Protecting Orphans and Vulnerable Children from the Effects of HIV/AIDS

An Ariel Camp meeting in Rwanda

James Pursey/EGPAF

The briefing – “U.S. Global AIDS Efforts to Help Orphans and Vulnerable Children” – brought together representatives from government, non-profits, and the faith-based community for a talk at the Kaiser Family Foundation. 

The discussion was generated by a new book, A Twist of Faith: An American Christian's Quest to Help Orphans in Africa. Written by global health journalist John Donnelly, the book follows NOAH Project Director's David Nixon’s mission to help orphaned children in Malawi.

While Nixon shared some of the successes and challenges from his personal experiences, Lyons and other panelists also discussed broader efforts to help children affected by AIDS in Africa.

Since the beginning of the epidemic, more than 16 million children have become orphaned due to AIDS, with almost 15 million living in sub-Saharan Africa as of 2010.

Even larger is the number of children made “vulnerable” by the epidemic, who are also facing unique challenges – children whose parents are chronically ill, children living in households that have taken in orphans, or children in communities with a high HIV/AIDS prevalence

Orphans and vulnerable children – also known as OVC or “children affected by AIDS” – are less likely to be in school, less likely to have access to healthcare, less likely to receive normal meals, less likely to have their basic needs met, and unlikely to receive psychosocial support.

Because they have poor access to educational, health, and financial services, they are also more at risk for becoming infected with HIV, thus continuing the cycle of the disease.

Fortunately, national governments, organizations such as the Foundation, and individuals like Nixon are working to provide care and support for children affected by the epidemic.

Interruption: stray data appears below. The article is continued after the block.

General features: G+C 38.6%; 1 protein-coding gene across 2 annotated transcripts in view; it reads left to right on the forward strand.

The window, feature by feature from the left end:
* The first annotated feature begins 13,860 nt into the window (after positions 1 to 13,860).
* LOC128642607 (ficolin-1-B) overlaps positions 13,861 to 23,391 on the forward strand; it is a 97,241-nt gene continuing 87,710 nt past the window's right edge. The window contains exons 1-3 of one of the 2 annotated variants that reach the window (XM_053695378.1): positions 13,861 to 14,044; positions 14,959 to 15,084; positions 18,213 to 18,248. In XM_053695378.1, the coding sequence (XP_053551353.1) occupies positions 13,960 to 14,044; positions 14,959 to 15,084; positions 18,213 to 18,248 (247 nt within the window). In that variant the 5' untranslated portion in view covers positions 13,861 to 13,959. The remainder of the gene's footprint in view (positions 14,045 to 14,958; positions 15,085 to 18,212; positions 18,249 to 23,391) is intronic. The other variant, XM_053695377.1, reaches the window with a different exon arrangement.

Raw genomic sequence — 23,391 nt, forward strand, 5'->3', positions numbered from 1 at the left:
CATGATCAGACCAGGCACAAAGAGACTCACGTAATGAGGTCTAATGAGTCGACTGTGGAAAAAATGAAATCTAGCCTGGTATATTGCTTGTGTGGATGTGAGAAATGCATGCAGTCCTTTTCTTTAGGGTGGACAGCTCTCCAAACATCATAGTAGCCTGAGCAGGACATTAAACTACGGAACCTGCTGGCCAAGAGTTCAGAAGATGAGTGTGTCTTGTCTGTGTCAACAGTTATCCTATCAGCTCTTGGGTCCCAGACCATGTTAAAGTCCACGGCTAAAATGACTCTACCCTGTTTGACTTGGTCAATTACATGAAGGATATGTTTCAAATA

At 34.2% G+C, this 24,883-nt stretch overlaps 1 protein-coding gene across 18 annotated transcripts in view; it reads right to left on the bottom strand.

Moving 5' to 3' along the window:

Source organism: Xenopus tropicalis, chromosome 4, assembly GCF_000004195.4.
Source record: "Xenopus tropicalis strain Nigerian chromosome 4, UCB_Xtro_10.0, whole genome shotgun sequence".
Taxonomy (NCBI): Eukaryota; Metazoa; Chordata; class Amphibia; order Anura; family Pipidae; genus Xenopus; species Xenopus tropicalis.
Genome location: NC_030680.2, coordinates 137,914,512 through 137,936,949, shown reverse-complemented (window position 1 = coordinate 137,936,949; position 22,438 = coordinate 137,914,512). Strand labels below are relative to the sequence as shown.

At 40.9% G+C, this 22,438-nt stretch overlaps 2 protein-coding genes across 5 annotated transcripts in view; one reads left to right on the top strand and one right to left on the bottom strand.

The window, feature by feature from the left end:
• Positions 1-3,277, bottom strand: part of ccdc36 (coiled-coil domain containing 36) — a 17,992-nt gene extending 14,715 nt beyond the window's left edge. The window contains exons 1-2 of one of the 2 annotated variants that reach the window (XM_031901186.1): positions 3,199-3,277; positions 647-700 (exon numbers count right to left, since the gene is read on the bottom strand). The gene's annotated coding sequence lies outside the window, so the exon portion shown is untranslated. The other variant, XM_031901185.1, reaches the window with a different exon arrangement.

Some of the Foundation’s projects helping vulnerable children are large scale, like Project Keneya in Côte d'Ivoire. In its first year, the program reached nearly 5,000 children affected by the epidemic with a range of services to increase access to healthcare, adequate shelter, and legal services and emotional support.

EGPAF’s projects for vulnerable children are often targeted and in direct response to a community need and include supporting smaller, community-based organizations in providing pediatric counseling and psychosocial support.

One EGPAF program in Zambia seeks to provide much needed data on the impact of OVC programming, as part of a Johns Hopkins University study to evaluate whether counseling can improve children’s emotional and behavioral health, as well as reduce the risks associated with HIV.

During the discussion at Kaiser, Lyons highlighted the opportunity to integrate services for children affected by AIDS with broader programs for maternal and child health and prevention of mother-to-child transmission of HIV. Ultimately, keeping mothers alive and healthy is one of the first and best ways to reduce the number of orphans and vulnerable children.

Governments and implementers will also need to expand the reach of these medical interventions to provide additional support services to children, mothers, and families in their communities – something that smaller, community-based OVC providers are doing already.

Local groups that are focused on helping vulnerable children and their caregivers will be the same groups that help us protect children from the effects of the AIDS epidemic – and end the cycle of this disease.

Click here to watch a webcast of the entire discussion at the Kaiser Family Foundation.

Samantha Ritter is an Assistant in the Foundation’s Global Communications Department.